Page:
I will continue my blog series about SQL Server 2012 Parallel Data Warehouse. If you missed my earlier posts of this series you can find them here:

In this blog post we will have a more detailed look on the POC experiences I made with PDW v2 and also with PDW v1. Since these POCs are under NDA I’m not allowed to tell anything about my customer or the customer background. I will purely focus on the results, which are impressive enough Smile

Customer Scope & Expectations

Before starting a POC it’s always important to define a clear scope, customer expectations and acceptance criteria. In my case my customer had a clear expectation. Smileimage

  • Increase ETL load Performance
    • Increase load performance by factor 10
    • ETL Performance compared to ELT
    • SSIS migration effort
    • Show support of parallelism handling by PDW
  • Current limitations
  • Relational Query Performance
  • Cube Processing Performance

I think this is a very clear mission, so let’s see how fast we can get it…

Current customer & POC environment

The next picture shows high-level the customer production environment:


The BI solutions is split into a relational Data Warehouse and into an Analysis Services cube. Each part has a dedicated server, the cube side is supported by very fast Fusion-IO cards, the database server is equipped with 16 cores and 128 GB of RAM. ETL is handled by SQL Server Integration Services, which also runs on the database server.


The POC environment consist of a PDW for the relational database and a separated ETL where the cube was also installed on.

We used a SQL Server 2012 Parallel Data Warehouse with 8 compute nodes. The ETL Server had 24 Cores, 96 GB of RAM and was connected to the PDW via Infiniband and Ethernet.

POC Preparation

In order to start the POC we first had to migrate the database from SQL Server to PDW. Here just very quickly what we did in 1 week with 2 people:

  • Migration of 3 Databases (220 tables, 80 views, 40 stored procedures)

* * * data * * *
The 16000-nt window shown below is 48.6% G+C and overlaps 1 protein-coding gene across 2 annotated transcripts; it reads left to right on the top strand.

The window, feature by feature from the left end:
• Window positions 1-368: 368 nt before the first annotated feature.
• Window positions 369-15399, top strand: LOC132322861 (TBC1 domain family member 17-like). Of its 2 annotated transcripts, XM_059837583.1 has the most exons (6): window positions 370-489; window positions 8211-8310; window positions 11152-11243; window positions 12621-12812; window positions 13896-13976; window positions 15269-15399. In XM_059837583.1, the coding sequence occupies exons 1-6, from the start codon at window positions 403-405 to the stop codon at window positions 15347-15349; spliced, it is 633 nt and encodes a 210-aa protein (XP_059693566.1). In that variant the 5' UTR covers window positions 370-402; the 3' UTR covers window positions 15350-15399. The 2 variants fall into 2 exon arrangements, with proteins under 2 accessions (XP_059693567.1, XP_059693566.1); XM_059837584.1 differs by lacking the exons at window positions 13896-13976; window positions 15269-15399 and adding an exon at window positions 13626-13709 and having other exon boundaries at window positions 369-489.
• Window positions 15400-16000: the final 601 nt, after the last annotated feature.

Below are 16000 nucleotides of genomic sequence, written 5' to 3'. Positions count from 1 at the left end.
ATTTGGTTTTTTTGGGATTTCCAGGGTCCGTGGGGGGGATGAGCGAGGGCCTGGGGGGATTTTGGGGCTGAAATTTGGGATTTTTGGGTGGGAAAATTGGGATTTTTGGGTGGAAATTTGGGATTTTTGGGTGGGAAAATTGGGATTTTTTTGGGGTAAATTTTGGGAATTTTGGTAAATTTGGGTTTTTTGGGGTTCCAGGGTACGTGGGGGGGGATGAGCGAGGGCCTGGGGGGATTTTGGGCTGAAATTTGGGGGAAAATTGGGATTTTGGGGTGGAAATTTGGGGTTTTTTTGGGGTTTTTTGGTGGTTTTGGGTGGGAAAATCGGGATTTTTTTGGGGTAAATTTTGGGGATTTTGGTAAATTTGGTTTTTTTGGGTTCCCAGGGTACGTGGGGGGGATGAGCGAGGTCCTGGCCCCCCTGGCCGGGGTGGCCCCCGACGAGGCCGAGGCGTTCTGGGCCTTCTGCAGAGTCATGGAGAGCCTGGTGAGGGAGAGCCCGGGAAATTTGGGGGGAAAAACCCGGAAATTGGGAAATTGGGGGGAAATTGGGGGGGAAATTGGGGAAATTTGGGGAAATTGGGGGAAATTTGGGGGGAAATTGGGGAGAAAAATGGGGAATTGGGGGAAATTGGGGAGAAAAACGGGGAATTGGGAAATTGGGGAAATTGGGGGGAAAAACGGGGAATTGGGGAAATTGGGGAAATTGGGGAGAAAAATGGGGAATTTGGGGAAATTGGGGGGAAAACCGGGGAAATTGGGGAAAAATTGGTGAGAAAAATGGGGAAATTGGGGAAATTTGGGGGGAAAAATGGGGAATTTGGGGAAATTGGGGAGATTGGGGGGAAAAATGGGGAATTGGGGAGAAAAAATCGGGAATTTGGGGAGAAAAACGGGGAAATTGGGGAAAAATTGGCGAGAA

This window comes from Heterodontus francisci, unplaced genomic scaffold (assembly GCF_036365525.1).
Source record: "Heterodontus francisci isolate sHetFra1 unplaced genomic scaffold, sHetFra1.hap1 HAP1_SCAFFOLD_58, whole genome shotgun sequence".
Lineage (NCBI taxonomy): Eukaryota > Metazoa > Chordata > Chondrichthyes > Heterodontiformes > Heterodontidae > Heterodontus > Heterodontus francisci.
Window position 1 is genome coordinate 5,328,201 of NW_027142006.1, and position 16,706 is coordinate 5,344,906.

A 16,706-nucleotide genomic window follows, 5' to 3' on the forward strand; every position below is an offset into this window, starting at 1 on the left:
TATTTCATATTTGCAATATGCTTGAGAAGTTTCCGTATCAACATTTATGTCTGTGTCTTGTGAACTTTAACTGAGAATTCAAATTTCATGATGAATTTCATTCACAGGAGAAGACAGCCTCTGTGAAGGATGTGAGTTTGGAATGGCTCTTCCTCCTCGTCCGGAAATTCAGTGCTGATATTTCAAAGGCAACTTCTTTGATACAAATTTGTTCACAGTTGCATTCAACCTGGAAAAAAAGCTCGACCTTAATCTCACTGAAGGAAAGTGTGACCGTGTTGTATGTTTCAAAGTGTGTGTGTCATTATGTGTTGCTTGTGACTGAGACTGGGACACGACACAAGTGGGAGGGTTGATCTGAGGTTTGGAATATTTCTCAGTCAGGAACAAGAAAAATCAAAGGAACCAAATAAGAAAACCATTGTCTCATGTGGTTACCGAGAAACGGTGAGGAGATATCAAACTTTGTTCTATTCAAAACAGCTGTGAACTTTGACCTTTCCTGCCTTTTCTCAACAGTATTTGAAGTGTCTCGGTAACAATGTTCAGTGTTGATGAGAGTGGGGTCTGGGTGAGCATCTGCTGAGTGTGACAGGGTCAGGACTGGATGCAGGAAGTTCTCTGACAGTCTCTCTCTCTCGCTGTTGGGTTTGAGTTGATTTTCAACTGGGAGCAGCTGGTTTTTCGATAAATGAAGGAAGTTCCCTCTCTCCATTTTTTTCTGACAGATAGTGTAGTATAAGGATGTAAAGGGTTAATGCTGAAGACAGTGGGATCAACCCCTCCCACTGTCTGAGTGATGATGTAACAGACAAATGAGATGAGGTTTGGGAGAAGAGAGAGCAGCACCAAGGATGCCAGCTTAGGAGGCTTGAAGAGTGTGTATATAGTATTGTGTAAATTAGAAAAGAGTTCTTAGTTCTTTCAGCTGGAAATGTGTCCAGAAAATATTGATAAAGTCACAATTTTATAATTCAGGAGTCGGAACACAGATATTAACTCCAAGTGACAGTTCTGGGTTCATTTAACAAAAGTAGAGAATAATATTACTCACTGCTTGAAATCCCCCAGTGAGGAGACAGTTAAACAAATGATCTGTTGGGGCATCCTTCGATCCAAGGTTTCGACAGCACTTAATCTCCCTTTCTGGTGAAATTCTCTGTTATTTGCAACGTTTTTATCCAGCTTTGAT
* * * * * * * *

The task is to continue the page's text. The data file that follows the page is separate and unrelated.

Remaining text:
• Adoption of 3 SSIS packages (only connection strings and use of special PDW destination task)
  • Adoption of the SSAS cube (only connection strings)

SSIS Load Performance

Just to remember, the easiest SSIS package we can build can give us just a write performance of 25 – 30 MB/s, even with very good hardware. On a normal SMP environment the only way to get this faster is to parallelize the load streams. These techniques I already explained in detail here:

And if we apply these techniques we will propably get SSIS packages like this, that give us a write performance of 120 MB/s:


But this was not the goal of this POC, we wanted to show how good PDW can parallelize our write operations without having such complex SSIS packages with index handling, partition management and duplicate business logic.

For our tests we only used a SSIS package with one data flow (originally design by our customer), removed all index handling (disabled tasks on the left) and partition management operations. So it looks like this:



The first results were a little bit disappointing. We only saw slightly better performance than on a normal SQL Server with 38 MB/s.


But then we tested T-SQL based ETL with a big difference in case of performance, as you can see on the picture above. We also tested different database designs like loading into a Heap, Clustered Index, Clustered Columnstore Index and into a Heap first and apply a Clustered Columnstore index afterwards. But why is SSIS so slow?